Belgrave

In 1874, the geologist Paulos Tyabb was furious. He had begun a survey of the Dandenong Mountain range in the previous year, and was approximately halfway through it in August of 1874. He was, in his own considered estimation, going mad. And he knew why, too: because of those damned birds. While most visitors to Australia find them charming, the distinctive chiming cry of the bellbird was completely foreign to Tyabb’s experience, while also reminding him of a more high-pitched version of the church bells he had been so happy to leave behind in Europe.

Perhaps it truly was madness, or maybe it was merely wishful thinking, but Tyabb would conclude his survey of the Dandenongs by publishing the conclusion that the area just downstream from the confluence of Clematis Creek, Sherbrooke Creek and Pound Creek would be swallowed by a giant earth tremor, which would erase the forested valley inhabited by the bellbirds, and the bellbirds themselves. It was this prediction that led him to name the area Belgrave, although he always spelled it with a double L – the single only came into use due a typo when the signs at the new train station were first painted, in 1904 (after it was renamed from Monbulk in order to avoid giving free advertising to the jam company).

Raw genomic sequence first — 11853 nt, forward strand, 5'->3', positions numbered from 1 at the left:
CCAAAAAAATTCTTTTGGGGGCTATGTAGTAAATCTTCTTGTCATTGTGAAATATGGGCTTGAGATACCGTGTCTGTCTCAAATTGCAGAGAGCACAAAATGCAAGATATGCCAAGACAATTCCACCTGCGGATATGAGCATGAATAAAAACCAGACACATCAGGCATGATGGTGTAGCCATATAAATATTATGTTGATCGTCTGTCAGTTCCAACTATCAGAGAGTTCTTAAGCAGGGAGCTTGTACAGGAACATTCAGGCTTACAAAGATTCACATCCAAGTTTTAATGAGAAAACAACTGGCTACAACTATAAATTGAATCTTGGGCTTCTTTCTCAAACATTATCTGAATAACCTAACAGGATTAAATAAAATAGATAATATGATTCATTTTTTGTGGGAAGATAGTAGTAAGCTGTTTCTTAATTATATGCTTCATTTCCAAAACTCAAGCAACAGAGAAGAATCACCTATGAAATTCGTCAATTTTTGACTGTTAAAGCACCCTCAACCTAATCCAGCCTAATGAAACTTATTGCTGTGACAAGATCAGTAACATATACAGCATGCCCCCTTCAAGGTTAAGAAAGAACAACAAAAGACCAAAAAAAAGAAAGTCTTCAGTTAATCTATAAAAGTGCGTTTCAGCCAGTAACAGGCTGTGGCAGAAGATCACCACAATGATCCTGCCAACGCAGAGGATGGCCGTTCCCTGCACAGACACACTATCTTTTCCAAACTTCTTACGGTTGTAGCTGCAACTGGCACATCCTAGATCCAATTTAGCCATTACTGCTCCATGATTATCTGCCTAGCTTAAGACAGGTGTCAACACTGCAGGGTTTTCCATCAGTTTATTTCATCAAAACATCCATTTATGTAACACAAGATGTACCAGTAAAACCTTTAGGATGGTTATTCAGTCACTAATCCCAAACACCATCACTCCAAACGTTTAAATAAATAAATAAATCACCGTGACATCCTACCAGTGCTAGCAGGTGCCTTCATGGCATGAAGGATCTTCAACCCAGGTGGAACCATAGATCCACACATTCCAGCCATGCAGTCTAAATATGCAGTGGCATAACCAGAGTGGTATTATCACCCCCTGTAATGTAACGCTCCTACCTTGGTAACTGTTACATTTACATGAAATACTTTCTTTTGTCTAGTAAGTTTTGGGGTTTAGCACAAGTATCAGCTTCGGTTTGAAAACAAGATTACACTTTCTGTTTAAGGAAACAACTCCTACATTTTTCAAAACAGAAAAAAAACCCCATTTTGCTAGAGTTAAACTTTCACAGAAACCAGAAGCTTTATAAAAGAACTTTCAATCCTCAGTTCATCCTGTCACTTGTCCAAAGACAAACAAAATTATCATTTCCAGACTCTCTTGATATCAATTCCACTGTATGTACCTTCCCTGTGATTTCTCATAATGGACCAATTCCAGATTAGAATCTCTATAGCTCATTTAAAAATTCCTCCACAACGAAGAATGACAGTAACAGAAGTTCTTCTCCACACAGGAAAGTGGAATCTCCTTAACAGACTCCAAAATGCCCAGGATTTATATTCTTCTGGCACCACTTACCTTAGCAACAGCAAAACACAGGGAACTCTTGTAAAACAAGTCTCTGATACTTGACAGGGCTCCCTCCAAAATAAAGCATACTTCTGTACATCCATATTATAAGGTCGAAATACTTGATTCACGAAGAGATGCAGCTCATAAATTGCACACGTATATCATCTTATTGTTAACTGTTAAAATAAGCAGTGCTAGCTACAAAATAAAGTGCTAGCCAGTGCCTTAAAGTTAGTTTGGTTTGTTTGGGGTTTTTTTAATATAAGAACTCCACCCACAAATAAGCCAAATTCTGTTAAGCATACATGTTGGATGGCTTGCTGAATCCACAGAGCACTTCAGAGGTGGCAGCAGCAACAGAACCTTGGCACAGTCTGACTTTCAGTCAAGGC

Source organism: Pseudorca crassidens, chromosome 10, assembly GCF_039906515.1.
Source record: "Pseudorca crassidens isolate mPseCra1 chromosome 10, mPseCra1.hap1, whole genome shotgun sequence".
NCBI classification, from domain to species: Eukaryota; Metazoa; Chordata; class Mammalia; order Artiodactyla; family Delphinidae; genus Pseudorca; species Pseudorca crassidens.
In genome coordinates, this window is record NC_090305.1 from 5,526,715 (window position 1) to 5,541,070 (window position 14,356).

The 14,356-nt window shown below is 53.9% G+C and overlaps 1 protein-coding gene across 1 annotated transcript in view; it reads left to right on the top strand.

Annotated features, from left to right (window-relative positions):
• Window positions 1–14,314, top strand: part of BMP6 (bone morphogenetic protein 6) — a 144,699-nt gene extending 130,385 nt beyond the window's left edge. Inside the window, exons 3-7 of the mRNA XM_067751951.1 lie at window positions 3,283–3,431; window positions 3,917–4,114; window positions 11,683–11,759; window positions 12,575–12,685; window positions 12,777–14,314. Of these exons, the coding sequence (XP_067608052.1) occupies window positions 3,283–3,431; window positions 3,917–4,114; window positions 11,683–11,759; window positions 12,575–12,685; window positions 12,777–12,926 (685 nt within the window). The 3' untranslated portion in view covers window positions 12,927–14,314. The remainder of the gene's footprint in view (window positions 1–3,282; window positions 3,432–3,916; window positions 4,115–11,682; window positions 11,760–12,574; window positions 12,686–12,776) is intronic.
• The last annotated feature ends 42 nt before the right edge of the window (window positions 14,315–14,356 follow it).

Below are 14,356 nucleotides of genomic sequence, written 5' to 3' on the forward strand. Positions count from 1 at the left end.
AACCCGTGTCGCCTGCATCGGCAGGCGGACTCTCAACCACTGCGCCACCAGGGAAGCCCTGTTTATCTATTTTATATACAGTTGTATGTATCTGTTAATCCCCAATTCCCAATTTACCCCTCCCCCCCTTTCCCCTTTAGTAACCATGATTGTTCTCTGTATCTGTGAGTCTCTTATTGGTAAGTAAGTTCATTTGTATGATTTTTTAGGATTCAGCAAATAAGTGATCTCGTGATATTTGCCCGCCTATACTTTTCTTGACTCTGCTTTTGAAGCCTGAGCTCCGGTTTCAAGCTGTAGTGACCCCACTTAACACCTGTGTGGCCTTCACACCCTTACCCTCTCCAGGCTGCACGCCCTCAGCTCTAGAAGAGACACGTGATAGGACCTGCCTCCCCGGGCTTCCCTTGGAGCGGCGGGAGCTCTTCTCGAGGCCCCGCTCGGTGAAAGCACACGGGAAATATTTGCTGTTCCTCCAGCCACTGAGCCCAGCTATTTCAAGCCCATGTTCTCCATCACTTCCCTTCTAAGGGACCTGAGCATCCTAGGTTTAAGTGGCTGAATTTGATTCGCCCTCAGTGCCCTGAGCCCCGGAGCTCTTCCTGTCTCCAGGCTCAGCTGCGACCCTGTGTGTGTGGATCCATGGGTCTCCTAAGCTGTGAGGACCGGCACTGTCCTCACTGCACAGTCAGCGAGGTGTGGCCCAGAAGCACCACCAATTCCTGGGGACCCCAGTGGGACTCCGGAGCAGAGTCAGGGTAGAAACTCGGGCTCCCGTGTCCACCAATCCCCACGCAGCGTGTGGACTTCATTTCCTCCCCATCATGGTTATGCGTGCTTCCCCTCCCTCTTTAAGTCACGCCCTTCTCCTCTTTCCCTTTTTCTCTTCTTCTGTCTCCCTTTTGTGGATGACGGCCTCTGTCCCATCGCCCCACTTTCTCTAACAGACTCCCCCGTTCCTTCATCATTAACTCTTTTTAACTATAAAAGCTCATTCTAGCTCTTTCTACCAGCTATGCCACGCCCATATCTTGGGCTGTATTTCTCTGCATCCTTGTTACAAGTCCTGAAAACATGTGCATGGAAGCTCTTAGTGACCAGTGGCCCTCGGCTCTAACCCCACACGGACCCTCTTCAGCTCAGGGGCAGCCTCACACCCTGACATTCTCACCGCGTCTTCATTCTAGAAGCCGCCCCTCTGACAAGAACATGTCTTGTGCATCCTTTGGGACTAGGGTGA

As with most of Paulos Tyabb’s predictions, this one never came true, but the area still bears the name he optimistically gave it.

Suburbs near Belgrave:

Upwey Tecoma Sherbrooke Sherbrooke The Patch The Patch
Upwey Tecoma Belgrave Sherbrooke Kallista Kallista
Upwey Tecoma Belgrave Selby Selby Menzies Creek
Lysterfield Belgrave Heights Belgrave Heights Selby Selby Menzies Creek
Lysterfield Belgrave South Belgrave South Belgrave South Selby Menzies Creek
Lysterfield Belgrave South Belgrave South Belgrave South Belgrave South Cardinia
Lysterfield Narre Warren East Narre Warren East Narre Warren East Narre Warren East Cardinia